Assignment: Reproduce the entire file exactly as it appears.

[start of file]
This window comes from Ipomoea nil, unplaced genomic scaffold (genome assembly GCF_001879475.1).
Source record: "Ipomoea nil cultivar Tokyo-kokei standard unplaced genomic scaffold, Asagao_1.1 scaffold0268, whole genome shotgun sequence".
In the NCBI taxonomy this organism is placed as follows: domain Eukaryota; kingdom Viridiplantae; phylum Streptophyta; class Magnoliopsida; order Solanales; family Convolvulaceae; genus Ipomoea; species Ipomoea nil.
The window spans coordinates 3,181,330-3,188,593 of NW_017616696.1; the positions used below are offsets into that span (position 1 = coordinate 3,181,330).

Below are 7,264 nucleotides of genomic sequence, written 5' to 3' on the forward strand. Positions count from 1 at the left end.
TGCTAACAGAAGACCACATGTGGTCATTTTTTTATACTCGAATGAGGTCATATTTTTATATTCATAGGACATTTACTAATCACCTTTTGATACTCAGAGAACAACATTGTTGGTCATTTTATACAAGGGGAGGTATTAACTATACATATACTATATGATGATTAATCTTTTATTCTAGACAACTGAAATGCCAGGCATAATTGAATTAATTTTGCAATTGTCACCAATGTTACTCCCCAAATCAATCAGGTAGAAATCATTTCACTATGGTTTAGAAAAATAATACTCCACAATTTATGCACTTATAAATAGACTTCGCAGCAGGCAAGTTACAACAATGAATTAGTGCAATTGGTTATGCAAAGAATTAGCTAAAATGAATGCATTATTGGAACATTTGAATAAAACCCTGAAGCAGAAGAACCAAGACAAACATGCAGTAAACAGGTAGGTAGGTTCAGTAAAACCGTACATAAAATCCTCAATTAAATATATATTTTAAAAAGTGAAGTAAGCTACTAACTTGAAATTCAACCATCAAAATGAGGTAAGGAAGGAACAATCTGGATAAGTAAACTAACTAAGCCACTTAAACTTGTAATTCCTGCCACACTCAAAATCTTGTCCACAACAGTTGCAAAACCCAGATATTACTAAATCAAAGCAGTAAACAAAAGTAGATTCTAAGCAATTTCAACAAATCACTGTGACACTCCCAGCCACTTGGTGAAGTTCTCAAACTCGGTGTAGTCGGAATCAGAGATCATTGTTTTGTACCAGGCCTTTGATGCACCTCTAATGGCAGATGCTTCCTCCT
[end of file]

This window comes from Ipomoea nil, unplaced genomic scaffold (genome assembly GCF_001879475.1).
Source record: "Ipomoea nil cultivar Tokyo-kokei standard unplaced genomic scaffold, Asagao_1.1 scaffold0268, whole genome shotgun sequence".
In the NCBI taxonomy this organism is placed as follows: domain Eukaryota; kingdom Viridiplantae; phylum Streptophyta; class Magnoliopsida; order Solanales; family Convolvulaceae; genus Ipomoea; species Ipomoea nil.
The window spans coordinates 3,181,330-3,188,593 of NW_017616696.1; the positions used below are offsets into that span (position 1 = coordinate 3,181,330).

Below are 7,264 nucleotides of genomic sequence, written 5' to 3' on the forward strand. Positions count from 1 at the left end.
TGCTAACAGAAGACCACATGTGGTCATTTTTTTATACTCGAATGAGGTCATATTTTTATATTCATAGGACATTTACTAATCACCTTTTGATACTCAGAGAACAACATTGTTGGTCATTTTATACAAGGGGAGGTATTAACTATACATATACTATATGATGATTAATCTTTTATTCTAGACAACTGAAATGCCAGGCATAATTGAATTAATTTTGCAATTGTCACCAATGTTACTCCCCAAATCAATCAGGTAGAAATCATTTCACTATGGTTTAGAAAAATAATACTCCACAATTTATGCACTTATAAATAGACTTCGCAGCAGGCAAGTTACAACAATGAATTAGTGCAATTGGTTATGCAAAGAATTAGCTAAAATGAATGCATTATTGGAACATTTGAATAAAACCCTGAAGCAGAAGAACCAAGACAAACATGCAGTAAACAGGTAGGTAGGTTCAGTAAAACCGTACATAAAATCCTCAATTAAATATATATTTTAAAAAGTGAAGTAAGCTACTAACTTGAAATTCAACCATCAAAATGAGGTAAGGAAGGAACAATCTGGATAAGTAAACTAACTAAGCCACTTAAACTTGTAATTCCTGCCACACTCAAAATCTTGTCCACAACAGTTGCAAAACCCAGATATTACTAAATCAAAGCAGTAAACAAAAGTAGATTCTAAGCAATTTCAACAAATCACTGTGACACTCCCAGCCACTTGGTGAAGTTCTCAAACTCGGTGTAGTCGGAATCAGAGATCATTGTTTTGTACCAGGCCTTTGATGCACCTCTAATGGCAGATGCTTCCTCCT